DigiScore TENOR commission: Xavier Davenport

Data set: http://doi.org/10.17639/nott.7318

Digital Score Github: https://github.com/Xavman42/GuitaRPG

GuitaRPG is a digital score created through the Neoscore platform by musician Xavier Davenport. The digital score incorporates game-like behaviour such as role-playing when the performer is in different regions of the digital score. These regions display a distinct set of influences on the performer through a different colour palette for symbols, glyphs and sound worlds. The performer has to incorporate these elements to progress through the digital score. Another aspect of this role-playing is skill acquisition whereby in exploring each region, the performer comes across different guitar techniques and sound worlds - the accumulation of these skills progressively gets more complex and complicated as one moves through different regions of the game. The piece is driven by these two factors - a sense of geographic exploration and the players’ progression through skill acquisition contributing to the structure and flow of the piece. The player has control over how long they stay in each region to explore a certain technique through macro and micro involvement with the piece. For instance, in macro involvement, the player navigates the map with a single button moving through regions of the digital score where certain types of materials will appear. On the other hand, by engaging with each region through playing techniques as they randomly appear, one engages with the piece on the micro level. The changing density of the visual materials denoted by different colours for playing techniques is controlled by a weighted algorithm. Through the accumulation of visual materials that the performer can respond to, one loses track of the exact and improvised interpretation, freeing up the performer towards more improvisatory playing when the exact interpretation becomes no longer possible.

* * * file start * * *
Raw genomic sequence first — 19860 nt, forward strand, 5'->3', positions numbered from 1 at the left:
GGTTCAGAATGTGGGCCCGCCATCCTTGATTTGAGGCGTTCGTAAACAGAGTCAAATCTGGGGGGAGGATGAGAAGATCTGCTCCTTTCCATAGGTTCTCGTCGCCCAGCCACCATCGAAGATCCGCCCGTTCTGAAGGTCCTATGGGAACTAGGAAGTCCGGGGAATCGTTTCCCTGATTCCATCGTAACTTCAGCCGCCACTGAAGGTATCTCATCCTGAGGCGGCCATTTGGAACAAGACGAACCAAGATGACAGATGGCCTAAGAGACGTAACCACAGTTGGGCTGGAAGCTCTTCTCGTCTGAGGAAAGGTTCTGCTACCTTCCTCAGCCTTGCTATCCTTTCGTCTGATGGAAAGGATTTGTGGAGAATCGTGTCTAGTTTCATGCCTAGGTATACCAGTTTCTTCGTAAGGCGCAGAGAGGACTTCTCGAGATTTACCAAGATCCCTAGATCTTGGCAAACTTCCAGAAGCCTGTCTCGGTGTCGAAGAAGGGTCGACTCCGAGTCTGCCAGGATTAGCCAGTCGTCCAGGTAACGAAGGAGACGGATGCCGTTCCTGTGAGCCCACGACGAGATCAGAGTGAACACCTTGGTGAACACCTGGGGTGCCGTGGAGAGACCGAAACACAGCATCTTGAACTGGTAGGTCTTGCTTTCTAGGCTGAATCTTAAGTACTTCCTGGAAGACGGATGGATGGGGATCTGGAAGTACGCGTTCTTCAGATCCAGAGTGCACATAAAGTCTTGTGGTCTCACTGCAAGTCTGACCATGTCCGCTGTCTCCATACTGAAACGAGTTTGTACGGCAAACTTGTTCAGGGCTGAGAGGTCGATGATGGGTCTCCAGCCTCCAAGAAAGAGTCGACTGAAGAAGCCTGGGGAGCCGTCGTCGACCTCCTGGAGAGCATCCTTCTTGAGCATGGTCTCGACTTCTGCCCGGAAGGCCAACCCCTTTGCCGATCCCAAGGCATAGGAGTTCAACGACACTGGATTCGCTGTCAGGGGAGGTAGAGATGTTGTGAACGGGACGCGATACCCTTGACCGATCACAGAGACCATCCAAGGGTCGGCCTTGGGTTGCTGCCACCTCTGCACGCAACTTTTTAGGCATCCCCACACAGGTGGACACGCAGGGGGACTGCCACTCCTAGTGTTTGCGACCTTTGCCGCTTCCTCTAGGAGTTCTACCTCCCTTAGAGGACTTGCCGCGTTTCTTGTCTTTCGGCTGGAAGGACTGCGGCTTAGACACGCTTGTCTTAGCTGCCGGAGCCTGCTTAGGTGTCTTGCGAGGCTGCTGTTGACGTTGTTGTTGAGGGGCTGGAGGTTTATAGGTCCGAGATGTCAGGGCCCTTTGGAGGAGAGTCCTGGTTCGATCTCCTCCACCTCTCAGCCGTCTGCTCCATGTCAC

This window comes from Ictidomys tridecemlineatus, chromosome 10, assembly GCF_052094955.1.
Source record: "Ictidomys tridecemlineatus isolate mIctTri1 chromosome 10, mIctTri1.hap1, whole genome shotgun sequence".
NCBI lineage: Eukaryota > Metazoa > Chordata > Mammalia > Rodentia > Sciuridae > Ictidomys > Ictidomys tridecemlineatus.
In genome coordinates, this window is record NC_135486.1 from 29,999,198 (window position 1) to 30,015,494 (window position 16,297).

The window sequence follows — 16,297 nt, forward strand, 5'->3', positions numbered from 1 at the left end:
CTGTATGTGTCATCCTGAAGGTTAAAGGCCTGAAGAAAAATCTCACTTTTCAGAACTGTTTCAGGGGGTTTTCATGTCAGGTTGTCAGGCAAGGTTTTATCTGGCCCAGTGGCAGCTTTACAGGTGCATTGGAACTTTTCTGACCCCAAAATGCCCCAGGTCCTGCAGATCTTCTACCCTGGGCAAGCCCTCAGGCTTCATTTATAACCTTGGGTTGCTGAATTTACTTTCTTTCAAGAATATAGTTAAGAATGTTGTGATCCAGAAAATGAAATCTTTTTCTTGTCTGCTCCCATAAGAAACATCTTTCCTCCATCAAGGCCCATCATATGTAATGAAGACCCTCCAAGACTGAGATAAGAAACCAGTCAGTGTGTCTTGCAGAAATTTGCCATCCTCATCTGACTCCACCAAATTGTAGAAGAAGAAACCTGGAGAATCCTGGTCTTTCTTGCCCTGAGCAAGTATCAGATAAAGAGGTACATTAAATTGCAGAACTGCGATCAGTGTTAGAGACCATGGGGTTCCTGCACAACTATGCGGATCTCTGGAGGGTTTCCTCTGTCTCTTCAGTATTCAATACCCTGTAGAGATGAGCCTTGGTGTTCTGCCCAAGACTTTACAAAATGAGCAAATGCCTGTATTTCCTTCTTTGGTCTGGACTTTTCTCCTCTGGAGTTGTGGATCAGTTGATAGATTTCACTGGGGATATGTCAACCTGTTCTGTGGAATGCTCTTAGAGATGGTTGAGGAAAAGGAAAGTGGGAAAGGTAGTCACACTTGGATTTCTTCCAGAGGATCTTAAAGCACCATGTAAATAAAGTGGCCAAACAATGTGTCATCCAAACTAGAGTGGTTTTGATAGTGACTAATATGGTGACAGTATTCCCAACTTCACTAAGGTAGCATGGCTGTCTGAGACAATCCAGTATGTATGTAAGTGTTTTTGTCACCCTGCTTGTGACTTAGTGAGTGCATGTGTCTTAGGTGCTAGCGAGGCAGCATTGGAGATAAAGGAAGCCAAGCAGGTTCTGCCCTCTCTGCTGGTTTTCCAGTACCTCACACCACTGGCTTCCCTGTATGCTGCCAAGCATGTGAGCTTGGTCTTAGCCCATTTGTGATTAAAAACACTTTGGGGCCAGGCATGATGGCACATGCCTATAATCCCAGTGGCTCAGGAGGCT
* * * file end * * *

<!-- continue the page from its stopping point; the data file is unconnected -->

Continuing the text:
The project was realised with the novel digital score platform Neoscore and was supported by Andrew Yoon and Craig Vear and commissioned through the Digital Score project.


The composer/performer intended to create a series of distinct sound worlds where the performer does not initially fit in. The primary focus was to create a map as a navigation tool where the performer could explore different sound worlds by interacting with visual and sonic materials. By passing through these worlds the performer could accumulate different playing techniques as well as ways to blend into the sound world of each region. In addition to interacting with visual materials, the composer/performer wanted to build interactivity through sound processing controlled by Supercollider in each region.


To realise the objectives of making GuitaRPG, Xavier engaged with the Neoscore platform. In doing so a lot of back and forth between the developer of Neoscore and Xavier had to happen.

Xavier systematically divided up his work in programming/coding the digital score for weeks and months proceeding to the premier at TENOR23. He focused region by region in his digital score starting with SuperCollider programming of the effects and sound files then moving on to working on Python (Neoscore) programming.

Initially, in Neoscore, Xavier focused on the macro-level decisions to do with map navigation according to the different regions of the map. Later getting into the beautification part of the score as well as the visualisation of the SuperCollider output.